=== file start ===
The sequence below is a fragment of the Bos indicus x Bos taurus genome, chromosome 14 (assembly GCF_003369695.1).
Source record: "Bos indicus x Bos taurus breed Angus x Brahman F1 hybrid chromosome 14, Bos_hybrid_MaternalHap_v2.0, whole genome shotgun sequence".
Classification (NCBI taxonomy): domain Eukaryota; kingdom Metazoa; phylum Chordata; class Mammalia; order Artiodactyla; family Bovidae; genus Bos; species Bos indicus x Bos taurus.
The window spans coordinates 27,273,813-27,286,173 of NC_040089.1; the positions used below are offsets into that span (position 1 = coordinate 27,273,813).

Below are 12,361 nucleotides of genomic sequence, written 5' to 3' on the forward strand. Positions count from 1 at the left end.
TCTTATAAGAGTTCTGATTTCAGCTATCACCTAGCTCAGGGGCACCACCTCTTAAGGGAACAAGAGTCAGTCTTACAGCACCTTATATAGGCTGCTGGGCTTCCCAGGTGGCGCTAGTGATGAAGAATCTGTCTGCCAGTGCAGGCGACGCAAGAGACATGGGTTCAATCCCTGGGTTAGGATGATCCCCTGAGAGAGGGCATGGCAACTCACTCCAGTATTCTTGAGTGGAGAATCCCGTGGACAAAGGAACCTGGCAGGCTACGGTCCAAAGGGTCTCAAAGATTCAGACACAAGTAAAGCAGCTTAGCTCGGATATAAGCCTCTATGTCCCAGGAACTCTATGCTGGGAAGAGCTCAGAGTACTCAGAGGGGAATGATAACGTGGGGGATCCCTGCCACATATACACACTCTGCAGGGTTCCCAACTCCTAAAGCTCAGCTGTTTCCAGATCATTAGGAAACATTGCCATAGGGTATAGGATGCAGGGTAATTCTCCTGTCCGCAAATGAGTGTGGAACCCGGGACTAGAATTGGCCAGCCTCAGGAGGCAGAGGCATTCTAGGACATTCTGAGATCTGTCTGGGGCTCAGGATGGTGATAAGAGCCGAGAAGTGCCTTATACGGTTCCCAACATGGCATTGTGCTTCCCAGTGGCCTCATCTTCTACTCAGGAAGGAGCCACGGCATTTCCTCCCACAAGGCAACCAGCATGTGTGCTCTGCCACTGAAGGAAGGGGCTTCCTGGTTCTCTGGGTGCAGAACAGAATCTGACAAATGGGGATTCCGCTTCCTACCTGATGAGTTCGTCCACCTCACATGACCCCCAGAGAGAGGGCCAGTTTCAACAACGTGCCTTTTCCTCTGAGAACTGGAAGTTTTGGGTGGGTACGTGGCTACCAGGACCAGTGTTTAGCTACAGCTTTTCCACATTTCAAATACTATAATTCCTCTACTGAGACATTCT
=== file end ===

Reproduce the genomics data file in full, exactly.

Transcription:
The sequence below is a fragment of the Bos indicus x Bos taurus genome, chromosome 14 (assembly GCF_003369695.1).
Source record: "Bos indicus x Bos taurus breed Angus x Brahman F1 hybrid chromosome 14, Bos_hybrid_MaternalHap_v2.0, whole genome shotgun sequence".
Classification (NCBI taxonomy): domain Eukaryota; kingdom Metazoa; phylum Chordata; class Mammalia; order Artiodactyla; family Bovidae; genus Bos; species Bos indicus x Bos taurus.
The window spans coordinates 27,273,813-27,286,173 of NC_040089.1; the positions used below are offsets into that span (position 1 = coordinate 27,273,813).

Below are 12,361 nucleotides of genomic sequence, written 5' to 3' on the forward strand. Positions count from 1 at the left end.
TCTTATAAGAGTTCTGATTTCAGCTATCACCTAGCTCAGGGGCACCACCTCTTAAGGGAACAAGAGTCAGTCTTACAGCACCTTATATAGGCTGCTGGGCTTCCCAGGTGGCGCTAGTGATGAAGAATCTGTCTGCCAGTGCAGGCGACGCAAGAGACATGGGTTCAATCCCTGGGTTAGGATGATCCCCTGAGAGAGGGCATGGCAACTCACTCCAGTATTCTTGAGTGGAGAATCCCGTGGACAAAGGAACCTGGCAGGCTACGGTCCAAAGGGTCTCAAAGATTCAGACACAAGTAAAGCAGCTTAGCTCGGATATAAGCCTCTATGTCCCAGGAACTCTATGCTGGGAAGAGCTCAGAGTACTCAGAGGGGAATGATAACGTGGGGGATCCCTGCCACATATACACACTCTGCAGGGTTCCCAACTCCTAAAGCTCAGCTGTTTCCAGATCATTAGGAAACATTGCCATAGGGTATAGGATGCAGGGTAATTCTCCTGTCCGCAAATGAGTGTGGAACCCGGGACTAGAATTGGCCAGCCTCAGGAGGCAGAGGCATTCTAGGACATTCTGAGATCTGTCTGGGGCTCAGGATGGTGATAAGAGCCGAGAAGTGCCTTATACGGTTCCCAACATGGCATTGTGCTTCCCAGTGGCCTCATCTTCTACTCAGGAAGGAGCCACGGCATTTCCTCCCACAAGGCAACCAGCATGTGTGCTCTGCCACTGAAGGAAGGGGCTTCCTGGTTCTCTGGGTGCAGAACAGAATCTGACAAATGGGGATTCCGCTTCCTACCTGATGAGTTCGTCCACCTCACATGACCCCCAGAGAGAGGGCCAGTTTCAACAACGTGCCTTTTCCTCTGAGAACTGGAAGTTTTGGGTGGGTACGTGGCTACCAGGACCAGTGTTTAGCTACAGCTTTTCCACATTTCAAATACTATAATTCCTCTACTGAGACATTCT